Killer asks for lighter sentence Parole seeker cites 'Oz' in plea for hope

June 16, 1993|By Darren M. Allen | Darren M. Allen,Staff Writer

In a passionate and rambling half-hour plea for a shorter sentence, convicted murderer Abras Q. Morrison yesterday compared serving life at the Maryland Penitentiary without chance for parole to Dorothy wandering lost in the Land of Oz with only her dog Toto at her side.

"Without the people around her -- with only the dog, Toto -- she began to lose hope," the 21-year-old Baltimore County man told Carroll Circuit Judge Francis M. Arnold. "You need the people around to keep the hope, to keep dreaming, to keep hoping someday -- like Dorothy -- that you can go home."

In October, Judge Arnold ruled that Morrison shouldn't ever go home again when he sentenced him for killing Margaret Cullen, a 74-year-old North Baltimore woman whose beaten, stabbed and decaying body was found two summers ago in a makeshift grave in a Hampstead cornfield.

Yesterday, Morrison maintained his innocence and vowed to make the most of his time in prison if he is given hope for parole someday.

"What I'm asking for, your honor, is just a chance, a chance," Morrison said. "I've got to see the light at the end of the tunnel. If the punishment is supposed to be a life for a life, then they should have taken my life. I shouldn't be sitting there wasting away."

Morrison's attorney, Carroll Public Defender Barbara Kreinar, told the judge she was simply seeking to have her client's sentence changed to life with the possibility of parole.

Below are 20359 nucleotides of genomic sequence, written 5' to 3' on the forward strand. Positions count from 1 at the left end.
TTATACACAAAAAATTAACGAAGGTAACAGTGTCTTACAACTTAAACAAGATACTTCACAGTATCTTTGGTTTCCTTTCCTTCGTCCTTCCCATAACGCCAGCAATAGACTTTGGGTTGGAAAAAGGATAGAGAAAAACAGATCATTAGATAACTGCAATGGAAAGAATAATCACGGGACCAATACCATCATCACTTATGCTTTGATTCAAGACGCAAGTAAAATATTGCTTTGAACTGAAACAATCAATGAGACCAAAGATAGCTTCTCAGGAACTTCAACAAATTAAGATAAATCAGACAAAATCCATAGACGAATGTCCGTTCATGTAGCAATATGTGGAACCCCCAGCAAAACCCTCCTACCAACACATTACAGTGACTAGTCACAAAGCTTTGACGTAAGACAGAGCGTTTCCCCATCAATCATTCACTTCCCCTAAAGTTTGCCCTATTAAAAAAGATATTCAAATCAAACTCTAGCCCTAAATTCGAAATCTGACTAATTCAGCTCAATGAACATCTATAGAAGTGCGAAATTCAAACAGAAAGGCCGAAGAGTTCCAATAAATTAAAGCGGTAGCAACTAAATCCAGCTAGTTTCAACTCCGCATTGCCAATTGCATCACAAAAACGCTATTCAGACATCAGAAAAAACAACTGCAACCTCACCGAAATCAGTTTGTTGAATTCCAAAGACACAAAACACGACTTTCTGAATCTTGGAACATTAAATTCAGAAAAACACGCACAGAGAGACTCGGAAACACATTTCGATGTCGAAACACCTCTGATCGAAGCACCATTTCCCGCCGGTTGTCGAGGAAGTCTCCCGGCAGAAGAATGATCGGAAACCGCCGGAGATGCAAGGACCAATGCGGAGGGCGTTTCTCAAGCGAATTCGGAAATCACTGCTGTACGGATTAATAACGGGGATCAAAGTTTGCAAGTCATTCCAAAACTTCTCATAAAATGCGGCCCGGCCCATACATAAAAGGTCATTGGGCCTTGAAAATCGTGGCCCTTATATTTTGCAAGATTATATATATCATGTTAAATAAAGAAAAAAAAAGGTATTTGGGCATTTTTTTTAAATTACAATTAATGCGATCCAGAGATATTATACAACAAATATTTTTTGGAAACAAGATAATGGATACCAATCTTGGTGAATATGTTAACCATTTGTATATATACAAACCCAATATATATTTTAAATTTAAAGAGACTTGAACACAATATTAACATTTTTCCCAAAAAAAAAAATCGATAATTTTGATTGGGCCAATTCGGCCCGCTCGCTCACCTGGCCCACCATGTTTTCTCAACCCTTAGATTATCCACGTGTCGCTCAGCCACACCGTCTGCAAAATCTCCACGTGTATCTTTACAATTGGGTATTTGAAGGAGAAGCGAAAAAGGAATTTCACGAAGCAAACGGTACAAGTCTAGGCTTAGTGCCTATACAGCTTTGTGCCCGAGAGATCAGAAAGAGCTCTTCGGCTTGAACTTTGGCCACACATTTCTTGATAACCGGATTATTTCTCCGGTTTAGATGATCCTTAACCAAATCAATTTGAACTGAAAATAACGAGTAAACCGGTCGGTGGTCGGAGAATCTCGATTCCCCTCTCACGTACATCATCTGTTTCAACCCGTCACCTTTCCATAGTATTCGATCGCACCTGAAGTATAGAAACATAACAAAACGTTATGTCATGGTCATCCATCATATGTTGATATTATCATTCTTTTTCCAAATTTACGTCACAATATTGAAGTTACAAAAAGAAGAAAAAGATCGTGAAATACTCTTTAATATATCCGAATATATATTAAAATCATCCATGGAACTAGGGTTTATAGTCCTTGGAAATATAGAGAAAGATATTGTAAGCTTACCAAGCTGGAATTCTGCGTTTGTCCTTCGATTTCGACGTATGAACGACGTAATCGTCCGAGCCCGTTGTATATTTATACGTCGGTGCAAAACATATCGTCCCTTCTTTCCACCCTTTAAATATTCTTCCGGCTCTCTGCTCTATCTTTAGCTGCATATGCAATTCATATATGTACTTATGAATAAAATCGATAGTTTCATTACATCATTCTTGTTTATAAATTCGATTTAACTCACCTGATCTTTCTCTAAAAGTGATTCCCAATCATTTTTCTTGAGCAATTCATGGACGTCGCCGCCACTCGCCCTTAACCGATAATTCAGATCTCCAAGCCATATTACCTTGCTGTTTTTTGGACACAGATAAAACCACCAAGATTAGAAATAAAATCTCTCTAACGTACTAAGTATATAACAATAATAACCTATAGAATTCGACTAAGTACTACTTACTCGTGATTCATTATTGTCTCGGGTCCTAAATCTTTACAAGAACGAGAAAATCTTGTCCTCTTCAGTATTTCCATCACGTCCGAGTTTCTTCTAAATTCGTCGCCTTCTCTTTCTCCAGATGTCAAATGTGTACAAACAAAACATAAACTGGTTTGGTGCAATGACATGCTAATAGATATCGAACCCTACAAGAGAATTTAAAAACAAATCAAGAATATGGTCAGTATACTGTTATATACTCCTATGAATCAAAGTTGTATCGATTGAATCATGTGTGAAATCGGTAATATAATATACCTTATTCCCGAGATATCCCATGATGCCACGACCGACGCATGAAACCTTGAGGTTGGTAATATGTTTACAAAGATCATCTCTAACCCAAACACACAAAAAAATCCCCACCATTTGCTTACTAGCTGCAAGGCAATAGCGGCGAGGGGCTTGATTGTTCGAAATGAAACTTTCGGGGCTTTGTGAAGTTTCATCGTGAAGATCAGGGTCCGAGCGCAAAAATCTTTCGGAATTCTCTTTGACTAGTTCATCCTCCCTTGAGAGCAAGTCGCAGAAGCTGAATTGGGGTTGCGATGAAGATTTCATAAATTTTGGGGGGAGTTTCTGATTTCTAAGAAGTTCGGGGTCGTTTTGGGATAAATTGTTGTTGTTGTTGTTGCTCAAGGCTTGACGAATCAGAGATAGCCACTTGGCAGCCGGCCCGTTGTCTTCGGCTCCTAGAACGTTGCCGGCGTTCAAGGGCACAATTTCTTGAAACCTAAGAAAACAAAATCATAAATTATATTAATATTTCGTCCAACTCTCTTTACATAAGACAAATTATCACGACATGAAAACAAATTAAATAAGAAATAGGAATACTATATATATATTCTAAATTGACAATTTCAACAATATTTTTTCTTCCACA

Even then, said a witness for the defendant, there are no guarantees Morrison would be released from prison.

"If a lifer is not paroled, he serves until the day he dies," said Paul Davis, chairman of the state parole commission.

Mr. Davis testified that out of 1,500 people serving life sentences in Maryland, only 80 are on parole. And the lifers now on parole served an average of 20.6 years before being released, he said.

"If the purpose of sentencing is retribution, then life without parole is appropriate," Ms. Kreinar said. "But I think our society is more than a society of retribution."

State's Attorney Thomas E. Hickman said Morrison deserves to spend the rest of his life in prison. Morrison "is obviously a very bright man. . . . He used that intelligence to commit an incredibly cold murder."

Mrs. Cullen's body was found in a field off Route 30 on Aug. 25, 1991 by Baltimore homicide detectives.

Morrison, who Mrs. Cullen hired as a nurse's aide that summer, was convicted by a Carroll jury Aug. 26 of first-degree murder, two counts of felony murder, kidnapping, robbery and three conspiracy counts.

Morrison told police after his arrest that he and Troy D. Shellington -- who is serving a life sentence after pleading guilty to first-degree murder in September -- never wanted to kill the woman.

He told police, and testified at his trial, that Mrs. Cullen "ran into" the knife that ultimately killed her.

Judge Arnold will rule on Morrison's request at a hearing July 27.

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